3: On whether or not he identifies as a feminist:

Hell yeah. I push for the women so hard. This is some real, this is gon’ make you think. I feel like black people and women deal with the same type of propaganda. You see images on TV, things being promoted. Sex sells, but that’s a quick sell. What do you feel in your heart? Is that where your heart wanted to lead you? Is that where your art wanted to lead you? What propelled you to make that move? I definitely am a feminist to the maximum. I’m working to make sure that women feel protected as well as guys. For my next lecture, I really want to focus on awareness, and love, and being to yourself. I love women and I love feminists. Girls do have a legendary life. Women aren’t under guys. There’s a lot of propaganda that indirectly says women are down here.

4: On how minority students at colleges can retain their respective cultures:

Realize that we all are African. We all are African. We all are African. We all are African. You know what I’m saying? We all are African, and it’s love… We all are African. That’s what I had to realize. Once you realize we all are African, it changes up your mind. It’s a lot of propaganda that people have to deal with. You’ve always got to forgive anybody that didn’t have love before us and put out images of hate or separation. It’s about getting us closer, we’re not that different. But just realize, we all are African. Everybody got a vice against them, everybody got stories untold. I know black people that don’t want to be black, I know white people that don’t want to be white. It’s bigger than black or white. It’s a touchy subject but all you can do is love more. Use your team and your influence and all that power you guys have individually and keep pressing that love. Don’t let anyone stop that. be aware of predators and key words that might trigger. I hope to talk about that more in-depth.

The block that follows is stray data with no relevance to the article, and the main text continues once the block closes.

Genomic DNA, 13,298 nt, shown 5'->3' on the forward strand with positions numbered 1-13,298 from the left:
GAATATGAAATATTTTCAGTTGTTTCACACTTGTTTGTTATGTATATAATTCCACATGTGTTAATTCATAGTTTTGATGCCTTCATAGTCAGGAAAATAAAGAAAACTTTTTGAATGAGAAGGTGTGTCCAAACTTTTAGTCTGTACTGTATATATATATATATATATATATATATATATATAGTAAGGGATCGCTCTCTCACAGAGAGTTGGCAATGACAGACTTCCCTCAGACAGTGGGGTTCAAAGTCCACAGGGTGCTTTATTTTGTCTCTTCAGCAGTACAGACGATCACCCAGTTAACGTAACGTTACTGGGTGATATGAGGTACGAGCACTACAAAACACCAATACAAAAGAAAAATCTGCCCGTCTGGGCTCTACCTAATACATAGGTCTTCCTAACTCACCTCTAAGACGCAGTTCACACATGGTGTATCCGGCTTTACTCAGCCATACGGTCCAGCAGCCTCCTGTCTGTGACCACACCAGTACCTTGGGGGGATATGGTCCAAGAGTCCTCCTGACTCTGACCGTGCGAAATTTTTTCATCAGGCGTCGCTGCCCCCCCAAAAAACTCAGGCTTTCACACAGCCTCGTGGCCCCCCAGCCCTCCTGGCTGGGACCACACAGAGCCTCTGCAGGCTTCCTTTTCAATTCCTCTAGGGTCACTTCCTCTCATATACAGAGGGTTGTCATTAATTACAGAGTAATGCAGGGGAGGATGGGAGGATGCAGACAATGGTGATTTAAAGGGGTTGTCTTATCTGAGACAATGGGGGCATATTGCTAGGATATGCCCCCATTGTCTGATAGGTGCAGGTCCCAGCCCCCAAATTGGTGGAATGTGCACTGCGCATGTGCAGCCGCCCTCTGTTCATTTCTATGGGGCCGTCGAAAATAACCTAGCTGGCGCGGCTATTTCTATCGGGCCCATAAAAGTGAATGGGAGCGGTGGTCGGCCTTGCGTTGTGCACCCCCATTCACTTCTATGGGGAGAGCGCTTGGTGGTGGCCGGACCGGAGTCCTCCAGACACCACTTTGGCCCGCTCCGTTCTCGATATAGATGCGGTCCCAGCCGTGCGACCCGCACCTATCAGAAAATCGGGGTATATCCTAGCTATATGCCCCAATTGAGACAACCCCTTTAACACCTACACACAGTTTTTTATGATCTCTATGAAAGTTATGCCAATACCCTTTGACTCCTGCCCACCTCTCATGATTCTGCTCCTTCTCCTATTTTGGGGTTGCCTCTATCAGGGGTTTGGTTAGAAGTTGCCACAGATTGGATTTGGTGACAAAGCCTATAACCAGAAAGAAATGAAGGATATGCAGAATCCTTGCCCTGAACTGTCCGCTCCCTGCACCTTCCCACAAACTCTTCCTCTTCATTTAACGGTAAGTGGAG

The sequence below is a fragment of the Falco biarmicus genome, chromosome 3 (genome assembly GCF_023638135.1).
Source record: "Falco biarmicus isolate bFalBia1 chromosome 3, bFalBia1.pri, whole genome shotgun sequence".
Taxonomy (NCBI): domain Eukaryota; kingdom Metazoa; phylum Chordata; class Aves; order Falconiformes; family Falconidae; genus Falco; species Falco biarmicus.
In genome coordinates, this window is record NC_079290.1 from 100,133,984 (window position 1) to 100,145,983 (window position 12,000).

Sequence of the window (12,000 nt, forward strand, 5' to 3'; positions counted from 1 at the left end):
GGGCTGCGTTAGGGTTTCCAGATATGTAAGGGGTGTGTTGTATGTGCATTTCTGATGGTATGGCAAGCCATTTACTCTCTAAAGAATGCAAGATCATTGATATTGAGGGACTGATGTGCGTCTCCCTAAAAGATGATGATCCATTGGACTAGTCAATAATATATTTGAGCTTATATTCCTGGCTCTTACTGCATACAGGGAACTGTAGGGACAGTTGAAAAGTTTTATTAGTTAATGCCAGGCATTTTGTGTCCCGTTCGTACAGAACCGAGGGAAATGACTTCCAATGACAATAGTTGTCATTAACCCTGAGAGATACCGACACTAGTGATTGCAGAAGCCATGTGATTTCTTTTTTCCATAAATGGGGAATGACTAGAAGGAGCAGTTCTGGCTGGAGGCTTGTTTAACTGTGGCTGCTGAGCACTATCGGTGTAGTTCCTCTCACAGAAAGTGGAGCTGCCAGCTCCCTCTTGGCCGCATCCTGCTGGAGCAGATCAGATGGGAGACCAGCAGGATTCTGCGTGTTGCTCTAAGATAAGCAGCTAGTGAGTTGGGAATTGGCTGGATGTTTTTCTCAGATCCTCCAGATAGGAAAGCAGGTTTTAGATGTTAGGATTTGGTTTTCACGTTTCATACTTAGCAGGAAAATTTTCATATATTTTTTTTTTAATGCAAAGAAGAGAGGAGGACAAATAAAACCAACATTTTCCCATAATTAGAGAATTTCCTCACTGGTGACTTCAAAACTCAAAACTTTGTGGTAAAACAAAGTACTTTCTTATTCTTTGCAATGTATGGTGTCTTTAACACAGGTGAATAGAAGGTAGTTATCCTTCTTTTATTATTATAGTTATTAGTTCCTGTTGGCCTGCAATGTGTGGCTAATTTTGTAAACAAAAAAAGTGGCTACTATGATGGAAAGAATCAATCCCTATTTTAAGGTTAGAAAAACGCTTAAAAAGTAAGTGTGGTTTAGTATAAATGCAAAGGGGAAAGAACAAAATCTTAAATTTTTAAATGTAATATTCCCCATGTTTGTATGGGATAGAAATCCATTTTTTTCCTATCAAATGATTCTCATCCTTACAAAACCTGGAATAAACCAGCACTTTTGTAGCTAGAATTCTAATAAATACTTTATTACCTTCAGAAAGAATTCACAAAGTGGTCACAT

5: On meditation:

I try to, I definitely try to meditate. I look at meditation like different things. Like being humble. It’s a meditative practice to be humble. That’s a big thing, going outside, smelling earth, smelling the smells. Waking up in Boston, looking out the window, you can’t beat it. At this point, I’m just so happy to be alive every single day. That’s how you want to approach life. You go outside and it’s very new. It could leave us at any time. I’ve never been in a natural disaster before. Has anyone been in a natural disaster before? [Audience member raises hand] Respect. Respect. Congratulations for making it. That wasn’t a joke, congratulations for making it through sir. We live, I’m living like, “Hey, nothing’s gonna happen!” No home insurance right now, I’m just living. You act like something can’t, but you realize, anything can happen. People from New Orleans dealt with that flood and the big hurricane. That is extremely traumatic.


Dylan “CineMasai” Green is a movie geek, hip-hop aficionado, and pita chip enthusiast. Find him on Twitter.